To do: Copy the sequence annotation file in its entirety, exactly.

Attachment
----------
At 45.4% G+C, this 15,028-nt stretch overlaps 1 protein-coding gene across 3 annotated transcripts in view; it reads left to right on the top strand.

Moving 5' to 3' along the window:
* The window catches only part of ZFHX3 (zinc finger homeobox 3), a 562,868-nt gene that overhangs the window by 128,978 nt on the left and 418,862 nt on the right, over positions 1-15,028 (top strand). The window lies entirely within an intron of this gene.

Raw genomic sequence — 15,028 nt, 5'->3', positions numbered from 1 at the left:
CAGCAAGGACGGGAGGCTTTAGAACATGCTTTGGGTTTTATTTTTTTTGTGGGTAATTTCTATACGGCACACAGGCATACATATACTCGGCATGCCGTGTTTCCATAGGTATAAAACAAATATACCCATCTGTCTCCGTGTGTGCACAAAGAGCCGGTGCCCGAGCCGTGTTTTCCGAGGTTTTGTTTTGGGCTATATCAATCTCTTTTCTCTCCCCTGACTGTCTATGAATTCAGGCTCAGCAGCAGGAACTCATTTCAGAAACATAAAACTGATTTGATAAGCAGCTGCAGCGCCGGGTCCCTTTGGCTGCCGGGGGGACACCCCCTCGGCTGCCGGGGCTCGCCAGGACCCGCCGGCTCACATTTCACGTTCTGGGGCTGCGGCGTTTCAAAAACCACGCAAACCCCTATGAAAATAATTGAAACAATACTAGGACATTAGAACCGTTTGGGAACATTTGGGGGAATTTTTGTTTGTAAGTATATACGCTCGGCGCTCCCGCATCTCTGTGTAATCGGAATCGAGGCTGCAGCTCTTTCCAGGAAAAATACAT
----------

At 45.4% G+C, this 15,028-nt stretch overlaps 1 protein-coding gene across 3 annotated transcripts in view; it reads left to right on the top strand.

Moving 5' to 3' along the window:
* The window catches only part of ZFHX3 (zinc finger homeobox 3), a 562,868-nt gene that overhangs the window by 128,978 nt on the left and 418,862 nt on the right, over positions 1-15,028 (top strand). The window lies entirely within an intron of this gene.

Raw genomic sequence — 15,028 nt, 5'->3', positions numbered from 1 at the left:
CAGCAAGGACGGGAGGCTTTAGAACATGCTTTGGGTTTTATTTTTTTTGTGGGTAATTTCTATACGGCACACAGGCATACATATACTCGGCATGCCGTGTTTCCATAGGTATAAAACAAATATACCCATCTGTCTCCGTGTGTGCACAAAGAGCCGGTGCCCGAGCCGTGTTTTCCGAGGTTTTGTTTTGGGCTATATCAATCTCTTTTCTCTCCCCTGACTGTCTATGAATTCAGGCTCAGCAGCAGGAACTCATTTCAGAAACATAAAACTGATTTGATAAGCAGCTGCAGCGCCGGGTCCCTTTGGCTGCCGGGGGGACACCCCCTCGGCTGCCGGGGCTCGCCAGGACCCGCCGGCTCACATTTCACGTTCTGGGGCTGCGGCGTTTCAAAAACCACGCAAACCCCTATGAAAATAATTGAAACAATACTAGGACATTAGAACCGTTTGGGAACATTTGGGGGAATTTTTGTTTGTAAGTATATACGCTCGGCGCTCCCGCATCTCTGTGTAATCGGAATCGAGGCTGCAGCTCTTTCCAGGAAAAATACAT